ADHD Communities Rise To The COVID Challenge
Having worked for a couple of decades in support for people with child, adolescent and adult ADHD, it’s pretty clearly that it’s not an ideal condition to have when locked down. Fortunately, those who understand the condition best, the patient groups have stepped in with guidance on coping during the pandemic.
CHADD – Navigating advice
I’ve been visiting the US website of CHADD (Children and Adults with Attention-Deficit/Hyperactivity Disorder) for more years than I care to remember. Over those decades, it’s created a very wide range of advice resources. So, the group’s approach to COVID-19 has been to help people to find the right resources quickly.
It offers clearly-defined links to internal and external resources based around key action areas including how to:
- Create structure and routine
- Attend school from home
- Protect your family (keeping yourself and your family healthy)
- Stay active and healthy
- Create calm
- Talk with your child (about COVID-19)
- Find support and resources.
As well as existing ADHD guides, the group has managed to add new guides and podcasts to address specific issues relating to the pandemic.
Giving support in first language
Now is the last time to be looking for support in a second language. So, it’s been good to see that patient group sites offering advice are not neglecting the other language communities they support.
One example is the US not for profit charity the Child Mind Institute which offers extensive materials in Spanish as well as in English. There’s a large Spanish section on helping children to cope with COVID-19, including Spanish videos, and guides in Spanish aimed at parents looking after children with TDAH – the Spanish name for ADHD.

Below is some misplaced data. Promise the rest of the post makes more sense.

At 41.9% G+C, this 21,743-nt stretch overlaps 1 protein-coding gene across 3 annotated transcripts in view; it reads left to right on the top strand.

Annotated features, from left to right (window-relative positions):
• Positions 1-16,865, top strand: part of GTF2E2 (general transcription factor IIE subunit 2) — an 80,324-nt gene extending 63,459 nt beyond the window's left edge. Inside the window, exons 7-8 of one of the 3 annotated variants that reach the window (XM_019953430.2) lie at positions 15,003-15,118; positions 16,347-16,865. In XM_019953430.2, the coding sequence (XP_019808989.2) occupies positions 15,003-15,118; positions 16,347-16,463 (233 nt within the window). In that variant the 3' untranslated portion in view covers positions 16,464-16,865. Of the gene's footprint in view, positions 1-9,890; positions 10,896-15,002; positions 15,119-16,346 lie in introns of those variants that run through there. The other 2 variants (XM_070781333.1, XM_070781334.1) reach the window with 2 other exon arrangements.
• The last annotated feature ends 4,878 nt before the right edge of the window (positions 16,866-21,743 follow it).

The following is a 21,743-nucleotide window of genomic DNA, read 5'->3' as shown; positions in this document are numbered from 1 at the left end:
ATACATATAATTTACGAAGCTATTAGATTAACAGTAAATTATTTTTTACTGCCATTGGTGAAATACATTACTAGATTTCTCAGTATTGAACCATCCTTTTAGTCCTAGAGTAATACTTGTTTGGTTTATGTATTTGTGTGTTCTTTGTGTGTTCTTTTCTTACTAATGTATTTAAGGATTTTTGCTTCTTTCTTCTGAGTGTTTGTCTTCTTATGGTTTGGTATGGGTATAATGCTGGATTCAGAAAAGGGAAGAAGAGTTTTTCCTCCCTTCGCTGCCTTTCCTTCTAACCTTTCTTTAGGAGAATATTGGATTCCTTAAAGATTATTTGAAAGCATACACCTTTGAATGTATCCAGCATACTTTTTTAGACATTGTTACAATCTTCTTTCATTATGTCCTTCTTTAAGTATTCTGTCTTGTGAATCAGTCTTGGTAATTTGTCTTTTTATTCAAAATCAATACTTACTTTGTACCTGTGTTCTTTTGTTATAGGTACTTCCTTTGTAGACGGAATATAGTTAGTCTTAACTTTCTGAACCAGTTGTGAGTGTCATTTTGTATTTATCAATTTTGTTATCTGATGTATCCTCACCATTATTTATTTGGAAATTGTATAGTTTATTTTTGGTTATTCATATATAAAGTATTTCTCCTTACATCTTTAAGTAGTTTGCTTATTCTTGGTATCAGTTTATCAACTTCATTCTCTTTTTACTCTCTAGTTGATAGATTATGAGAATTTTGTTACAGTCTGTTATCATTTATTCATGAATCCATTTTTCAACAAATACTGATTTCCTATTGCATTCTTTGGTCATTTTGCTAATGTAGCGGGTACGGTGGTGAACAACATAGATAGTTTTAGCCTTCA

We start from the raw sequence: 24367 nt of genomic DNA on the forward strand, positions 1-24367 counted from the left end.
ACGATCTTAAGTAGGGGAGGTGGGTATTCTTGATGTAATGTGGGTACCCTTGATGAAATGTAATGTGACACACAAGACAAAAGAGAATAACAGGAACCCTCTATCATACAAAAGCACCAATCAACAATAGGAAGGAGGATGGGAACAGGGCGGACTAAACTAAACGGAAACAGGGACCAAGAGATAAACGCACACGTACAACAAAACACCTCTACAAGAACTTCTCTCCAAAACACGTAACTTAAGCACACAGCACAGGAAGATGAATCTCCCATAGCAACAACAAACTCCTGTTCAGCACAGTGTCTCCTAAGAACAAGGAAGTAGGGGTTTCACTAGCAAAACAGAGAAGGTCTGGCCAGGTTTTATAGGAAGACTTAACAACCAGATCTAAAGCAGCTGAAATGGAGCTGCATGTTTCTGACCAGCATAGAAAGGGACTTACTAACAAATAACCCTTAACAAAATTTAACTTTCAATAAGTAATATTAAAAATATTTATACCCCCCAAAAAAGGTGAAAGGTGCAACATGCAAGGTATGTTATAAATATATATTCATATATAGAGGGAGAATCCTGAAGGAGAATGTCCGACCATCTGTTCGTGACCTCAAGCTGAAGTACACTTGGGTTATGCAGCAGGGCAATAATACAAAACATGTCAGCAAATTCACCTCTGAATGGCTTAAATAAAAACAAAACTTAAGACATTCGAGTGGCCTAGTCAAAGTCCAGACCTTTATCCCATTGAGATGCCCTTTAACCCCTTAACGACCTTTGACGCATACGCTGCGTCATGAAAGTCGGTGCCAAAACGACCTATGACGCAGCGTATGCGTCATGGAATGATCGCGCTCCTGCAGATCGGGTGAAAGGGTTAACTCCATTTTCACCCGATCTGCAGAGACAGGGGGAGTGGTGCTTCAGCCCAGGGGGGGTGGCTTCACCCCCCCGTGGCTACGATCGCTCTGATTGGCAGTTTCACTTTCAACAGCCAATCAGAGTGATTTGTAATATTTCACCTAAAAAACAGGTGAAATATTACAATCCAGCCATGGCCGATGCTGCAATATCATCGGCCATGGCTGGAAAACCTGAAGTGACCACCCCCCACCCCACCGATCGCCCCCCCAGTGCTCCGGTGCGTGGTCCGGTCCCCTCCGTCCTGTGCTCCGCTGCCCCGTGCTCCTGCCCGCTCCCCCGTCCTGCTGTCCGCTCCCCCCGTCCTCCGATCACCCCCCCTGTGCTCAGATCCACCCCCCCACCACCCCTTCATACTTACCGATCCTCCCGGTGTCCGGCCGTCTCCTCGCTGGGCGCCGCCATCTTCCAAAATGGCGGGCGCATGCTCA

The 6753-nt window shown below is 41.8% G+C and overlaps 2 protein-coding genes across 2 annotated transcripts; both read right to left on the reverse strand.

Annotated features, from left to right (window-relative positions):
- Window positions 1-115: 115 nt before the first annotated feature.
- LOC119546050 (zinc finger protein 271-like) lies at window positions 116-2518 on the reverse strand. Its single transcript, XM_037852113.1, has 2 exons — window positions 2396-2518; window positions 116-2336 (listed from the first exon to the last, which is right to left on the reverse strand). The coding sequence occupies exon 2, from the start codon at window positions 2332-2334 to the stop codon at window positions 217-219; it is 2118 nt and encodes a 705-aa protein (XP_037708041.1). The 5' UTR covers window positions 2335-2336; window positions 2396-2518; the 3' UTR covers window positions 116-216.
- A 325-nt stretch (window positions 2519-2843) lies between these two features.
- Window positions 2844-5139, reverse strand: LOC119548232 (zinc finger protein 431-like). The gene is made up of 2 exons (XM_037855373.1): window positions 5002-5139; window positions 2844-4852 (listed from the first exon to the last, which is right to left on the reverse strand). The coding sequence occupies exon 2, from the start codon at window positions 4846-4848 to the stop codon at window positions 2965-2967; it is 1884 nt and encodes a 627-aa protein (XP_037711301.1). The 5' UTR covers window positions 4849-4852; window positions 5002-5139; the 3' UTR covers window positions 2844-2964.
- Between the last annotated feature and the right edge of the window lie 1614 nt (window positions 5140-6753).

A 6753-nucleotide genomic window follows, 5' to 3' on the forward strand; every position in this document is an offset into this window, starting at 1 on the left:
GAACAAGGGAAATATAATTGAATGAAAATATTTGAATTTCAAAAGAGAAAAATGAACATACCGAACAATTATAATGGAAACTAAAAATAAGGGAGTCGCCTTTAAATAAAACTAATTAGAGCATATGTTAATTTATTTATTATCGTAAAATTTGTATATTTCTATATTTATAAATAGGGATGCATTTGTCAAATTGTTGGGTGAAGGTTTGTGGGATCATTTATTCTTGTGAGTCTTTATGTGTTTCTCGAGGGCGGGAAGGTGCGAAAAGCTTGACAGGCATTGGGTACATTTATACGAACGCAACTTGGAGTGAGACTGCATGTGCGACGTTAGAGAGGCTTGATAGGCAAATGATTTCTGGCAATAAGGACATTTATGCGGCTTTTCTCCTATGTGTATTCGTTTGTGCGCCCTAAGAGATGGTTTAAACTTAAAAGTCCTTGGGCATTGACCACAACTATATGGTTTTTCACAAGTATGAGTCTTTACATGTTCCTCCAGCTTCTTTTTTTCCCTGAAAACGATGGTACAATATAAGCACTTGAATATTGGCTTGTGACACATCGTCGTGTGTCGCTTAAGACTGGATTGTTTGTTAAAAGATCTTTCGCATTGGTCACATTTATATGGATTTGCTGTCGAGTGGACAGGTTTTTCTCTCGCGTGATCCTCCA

Adults – keep the routine
Although establishing and keeping routine has been crucial advice for everyone, as ADHD Ireland points out in their guide for adults, it’s particularly important for the adult ADHD community. As well as keeping to normal working hours, the group offers this advice for the work day:
“If you’re working from home now, set up a dedicated space for your work station – whether it’s at the kitchen table or in your bedroom – whatever works for you. This will help you to focus and not get distracted by other things when you are in “work mode”. You may find yourself floundering with a lack of structure and colleagues. Try scheduling a regular call with your supervisor or someone working with you on a project daily to help keep your work focus intact.” – ADHD Ireland
The group also raises the often challenging issue of sticking to medication routines. Some people with ADHD take opportunities for time off their treatments – `drug holidays’, or skip meds at the weekend to feel `more themselves’, and re-establish routines for work or school days. In a lockdown, this can feel even more challenging, as the group acknowledges:
“Even though you are not going out to work every day now, you should still take your medication every day because ADHD medication works best when taken consistently.” – ADHD Ireland
Visit CHADD for their `one stop shop’ list of COVID-19 resources at…
See examples of Spanish support from the Child Mind Institute at…
Visit ADHD Ireland to review the range of guidance for adults, adolescents and children at…
Visit our sister blog, and twitter #PAGC19, which brings together examples of how patient groups are supporting their patients during the pandemic at…